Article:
Clothe thyself with the essence of righteousness, and let thine heart be afraid of none except God. – Baha’u’llah, Gleanings from the Writings of Baha’u’llah, p. 323.

Try this for a minute: see if you can remember the last time you felt really afraid. Can you recall it?

If not, good for you—maybe you lead a charmed life, or maybe you’ve conquered your fears. But if you do remember that feeling of abject fear, think about why you felt that way. Did you fear humiliation, or a loss of respect, or poverty, or injury, or even death? Did you fear for yourself, or for someone close to you? Did the fear you felt make you change your behavior or your beliefs?

Fear can powerfully motivate us in life. Because it represents such a primal emotion, it affects us deeply and profoundly. Scientists have determined, though, that most fears aren’t innate—instead, we learn them. We all have early experiences that condition our fear response, and that make us afraid of certain things. My wife won’t ride horses, for example—not because of anything that ever happened directly to her, but because at three years old she saw her older sister fall off a horse.


These cognitive fears, whether rational or irrational, can persist throughout our lives, and even determine the course of our lives. In my own life, I developed an early fear of God, because my parents took me to a church that instilled a fire-and-brimstone version of the Creator in my young mind. God, that church taught, generally represented rage and anger. Unhappy with a sinful mankind, that God tended to punish severely. So I visualized that church’s God as a wrathful, bad-tempered tyrant, who insisted that I be good or suffer terrible consequences. For most of my childhood I feared that particular God, until I learned that I could reject his existence—and did.

For some time, I thought of myself as an atheist, denying the existence of any Creator because I didn’t like or believe the depiction of God I first encountered.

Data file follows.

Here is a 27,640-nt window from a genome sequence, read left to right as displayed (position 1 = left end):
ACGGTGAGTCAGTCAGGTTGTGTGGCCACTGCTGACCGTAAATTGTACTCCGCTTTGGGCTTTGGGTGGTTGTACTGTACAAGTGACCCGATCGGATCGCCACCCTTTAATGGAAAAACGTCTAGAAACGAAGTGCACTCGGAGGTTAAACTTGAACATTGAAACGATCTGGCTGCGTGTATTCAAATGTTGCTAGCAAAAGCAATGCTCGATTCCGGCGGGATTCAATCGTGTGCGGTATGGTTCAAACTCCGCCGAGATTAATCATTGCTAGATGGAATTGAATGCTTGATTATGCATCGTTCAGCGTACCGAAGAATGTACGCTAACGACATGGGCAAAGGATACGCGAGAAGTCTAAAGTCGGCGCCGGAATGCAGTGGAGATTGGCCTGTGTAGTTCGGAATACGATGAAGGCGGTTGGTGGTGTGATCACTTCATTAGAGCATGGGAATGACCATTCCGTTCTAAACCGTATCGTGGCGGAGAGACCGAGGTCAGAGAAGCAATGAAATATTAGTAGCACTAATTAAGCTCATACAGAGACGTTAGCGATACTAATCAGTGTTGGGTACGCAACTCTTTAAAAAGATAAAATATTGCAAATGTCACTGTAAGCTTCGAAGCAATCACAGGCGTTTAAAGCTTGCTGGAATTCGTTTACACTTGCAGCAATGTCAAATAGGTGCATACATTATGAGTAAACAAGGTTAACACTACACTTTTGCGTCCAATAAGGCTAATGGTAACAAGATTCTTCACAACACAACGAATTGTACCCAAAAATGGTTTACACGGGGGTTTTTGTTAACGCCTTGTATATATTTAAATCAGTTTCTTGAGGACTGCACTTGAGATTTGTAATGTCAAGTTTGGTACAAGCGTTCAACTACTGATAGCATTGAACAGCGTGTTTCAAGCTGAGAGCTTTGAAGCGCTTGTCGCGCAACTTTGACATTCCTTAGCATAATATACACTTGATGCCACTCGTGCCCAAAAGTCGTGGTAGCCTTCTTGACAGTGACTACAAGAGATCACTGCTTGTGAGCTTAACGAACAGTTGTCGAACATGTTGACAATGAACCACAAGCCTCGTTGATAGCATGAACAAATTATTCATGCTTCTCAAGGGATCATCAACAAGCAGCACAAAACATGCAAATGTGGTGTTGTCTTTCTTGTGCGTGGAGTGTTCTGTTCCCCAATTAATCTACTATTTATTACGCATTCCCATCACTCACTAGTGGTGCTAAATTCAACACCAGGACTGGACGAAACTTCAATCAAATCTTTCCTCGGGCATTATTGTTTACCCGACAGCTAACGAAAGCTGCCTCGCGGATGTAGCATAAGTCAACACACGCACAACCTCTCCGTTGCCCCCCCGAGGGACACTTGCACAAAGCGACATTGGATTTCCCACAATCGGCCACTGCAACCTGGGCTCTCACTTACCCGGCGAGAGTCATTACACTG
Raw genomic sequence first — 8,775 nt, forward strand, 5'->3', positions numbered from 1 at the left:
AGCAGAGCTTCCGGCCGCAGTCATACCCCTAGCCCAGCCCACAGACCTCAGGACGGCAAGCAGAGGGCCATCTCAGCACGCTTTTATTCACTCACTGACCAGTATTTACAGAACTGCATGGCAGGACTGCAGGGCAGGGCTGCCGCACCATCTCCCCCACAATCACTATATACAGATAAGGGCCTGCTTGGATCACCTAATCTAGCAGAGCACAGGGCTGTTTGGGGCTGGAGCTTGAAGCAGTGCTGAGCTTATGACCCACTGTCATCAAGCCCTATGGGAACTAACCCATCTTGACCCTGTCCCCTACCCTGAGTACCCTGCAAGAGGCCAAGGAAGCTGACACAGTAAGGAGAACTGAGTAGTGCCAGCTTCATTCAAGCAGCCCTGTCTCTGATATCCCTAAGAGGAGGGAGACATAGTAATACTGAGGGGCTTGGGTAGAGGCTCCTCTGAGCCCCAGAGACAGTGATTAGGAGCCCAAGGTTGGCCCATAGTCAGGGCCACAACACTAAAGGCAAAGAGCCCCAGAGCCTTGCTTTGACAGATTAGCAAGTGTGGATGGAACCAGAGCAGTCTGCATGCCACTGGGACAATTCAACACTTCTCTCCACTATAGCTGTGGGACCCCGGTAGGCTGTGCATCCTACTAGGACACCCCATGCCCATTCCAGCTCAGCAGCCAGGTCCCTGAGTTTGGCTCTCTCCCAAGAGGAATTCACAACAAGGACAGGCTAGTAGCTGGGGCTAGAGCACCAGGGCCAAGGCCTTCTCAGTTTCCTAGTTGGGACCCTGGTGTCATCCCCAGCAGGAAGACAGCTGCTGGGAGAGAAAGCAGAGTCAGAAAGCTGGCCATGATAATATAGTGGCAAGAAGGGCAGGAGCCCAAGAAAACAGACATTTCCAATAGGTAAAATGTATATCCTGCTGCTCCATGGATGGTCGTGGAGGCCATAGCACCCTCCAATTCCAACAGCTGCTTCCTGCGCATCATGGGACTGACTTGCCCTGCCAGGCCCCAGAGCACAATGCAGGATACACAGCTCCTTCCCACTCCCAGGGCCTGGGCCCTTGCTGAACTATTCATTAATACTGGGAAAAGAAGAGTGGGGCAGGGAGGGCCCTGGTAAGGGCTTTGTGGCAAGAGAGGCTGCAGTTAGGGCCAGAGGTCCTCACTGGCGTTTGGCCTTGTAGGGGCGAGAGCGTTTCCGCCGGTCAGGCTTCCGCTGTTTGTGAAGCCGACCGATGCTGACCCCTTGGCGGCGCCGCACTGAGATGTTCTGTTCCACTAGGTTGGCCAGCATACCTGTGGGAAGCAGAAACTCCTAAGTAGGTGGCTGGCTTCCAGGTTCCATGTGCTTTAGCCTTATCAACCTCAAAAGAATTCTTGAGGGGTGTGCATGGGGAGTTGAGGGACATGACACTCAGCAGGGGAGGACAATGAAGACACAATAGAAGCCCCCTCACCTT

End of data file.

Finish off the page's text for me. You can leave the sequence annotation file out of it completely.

Then I learned about the Baha’i Faith, and I found a completely new conception of God. Instead of an angry, anthropomorphized Supreme Being, I learned that God exists far beyond the conceptual abilities of any human being. The birds of our hearts, I realized, can never reach the heights necessary to understand our Creator:

To every discerning and illuminated heart it is evident that God, the unknowable Essence, the Divine Being, is immensely exalted beyond every human attribute, such as corporeal existence, ascent and descent, egress and regress. Far be it from His glory that human tongue should adequately recount His praise, or that human heart comprehend His fathomless mystery. – Baha’u’llah, Gleanings from the Writings of Baha’u’llah, pp. 46-47.

Any human attempt at understanding the Creator, the Baha’i teachings say, will fail. In fact, Baha’u’llah compares those attempts to a painting trying to comprehend the painter:

He is indeed a true believer in the unity of God who, in this Day, will regard Him as One immeasurably exalted above all the comparisons and likenesses with which men have compared Him. He hath erred grievously who hath mistaken these comparisons and likenesses for God Himself. Consider the relation between the craftsman and his handiwork, between the painter and his painting. Can it ever be maintained that the work their hands have produced is the same as themselves? By Him Who is the Lord of the Throne above and of earth below! They can be regarded in no other light except as evidences that proclaim the excellence and perfection of their author. – Baha’u’llah, Gleanings from the Writings of Baha’u’llah, pp. 336-337.

So maybe you can understand my consternation, years after I decided to become a Baha’i, when I came upon this passage in the Baha’i writings:

The fear of God hath ever been a sure defense and a safe stronghold for all the peoples of the world. It is the chief cause of the protection of mankind, and the supreme instrument for its preservation. – Baha’u’llah, Epistle to the Son of the Wolf, p. 27.